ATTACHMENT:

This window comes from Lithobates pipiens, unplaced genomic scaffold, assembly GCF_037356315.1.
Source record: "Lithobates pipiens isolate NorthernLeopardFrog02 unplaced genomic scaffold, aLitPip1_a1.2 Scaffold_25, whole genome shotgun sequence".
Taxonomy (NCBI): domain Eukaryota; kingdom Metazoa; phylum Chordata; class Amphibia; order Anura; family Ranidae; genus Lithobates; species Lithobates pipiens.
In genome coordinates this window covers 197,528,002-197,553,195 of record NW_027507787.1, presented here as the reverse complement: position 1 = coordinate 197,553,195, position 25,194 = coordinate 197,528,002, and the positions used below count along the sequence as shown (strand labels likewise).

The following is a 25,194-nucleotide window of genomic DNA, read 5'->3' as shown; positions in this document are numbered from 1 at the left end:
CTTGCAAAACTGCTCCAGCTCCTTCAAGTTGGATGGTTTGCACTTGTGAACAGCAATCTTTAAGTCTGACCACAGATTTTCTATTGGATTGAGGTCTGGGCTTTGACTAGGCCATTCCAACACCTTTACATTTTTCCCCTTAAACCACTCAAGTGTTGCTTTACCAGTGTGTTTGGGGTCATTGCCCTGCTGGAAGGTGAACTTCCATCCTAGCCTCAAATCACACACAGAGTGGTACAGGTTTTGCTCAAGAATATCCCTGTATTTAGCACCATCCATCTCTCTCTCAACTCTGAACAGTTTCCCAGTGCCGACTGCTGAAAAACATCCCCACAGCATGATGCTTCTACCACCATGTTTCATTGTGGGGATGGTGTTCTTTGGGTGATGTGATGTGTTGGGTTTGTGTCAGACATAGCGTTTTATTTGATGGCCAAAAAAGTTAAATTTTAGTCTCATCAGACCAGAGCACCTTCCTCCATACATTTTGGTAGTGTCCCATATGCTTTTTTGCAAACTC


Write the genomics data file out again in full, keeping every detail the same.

This window comes from Lithobates pipiens, unplaced genomic scaffold, assembly GCF_037356315.1.
Source record: "Lithobates pipiens isolate NorthernLeopardFrog02 unplaced genomic scaffold, aLitPip1_a1.2 Scaffold_25, whole genome shotgun sequence".
Taxonomy (NCBI): domain Eukaryota; kingdom Metazoa; phylum Chordata; class Amphibia; order Anura; family Ranidae; genus Lithobates; species Lithobates pipiens.
In genome coordinates this window covers 197,528,002-197,553,195 of record NW_027507787.1, presented here as the reverse complement: position 1 = coordinate 197,553,195, position 25,194 = coordinate 197,528,002, and the positions used below count along the sequence as shown (strand labels likewise).

The following is a 25,194-nucleotide window of genomic DNA, read 5'->3' as shown; positions in this document are numbered from 1 at the left end:
CTTGCAAAACTGCTCCAGCTCCTTCAAGTTGGATGGTTTGCACTTGTGAACAGCAATCTTTAAGTCTGACCACAGATTTTCTATTGGATTGAGGTCTGGGCTTTGACTAGGCCATTCCAACACCTTTACATTTTTCCCCTTAAACCACTCAAGTGTTGCTTTACCAGTGTGTTTGGGGTCATTGCCCTGCTGGAAGGTGAACTTCCATCCTAGCCTCAAATCACACACAGAGTGGTACAGGTTTTGCTCAAGAATATCCCTGTATTTAGCACCATCCATCTCTCTCTCAACTCTGAACAGTTTCCCAGTGCCGACTGCTGAAAAACATCCCCACAGCATGATGCTTCTACCACCATGTTTCATTGTGGGGATGGTGTTCTTTGGGTGATGTGATGTGTTGGGTTTGTGTCAGACATAGCGTTTTATTTGATGGCCAAAAAAGTTAAATTTTAGTCTCATCAGACCAGAGCACCTTCCTCCATACATTTTGGTAGTGTCCCATATGCTTTTTTGCAAACTC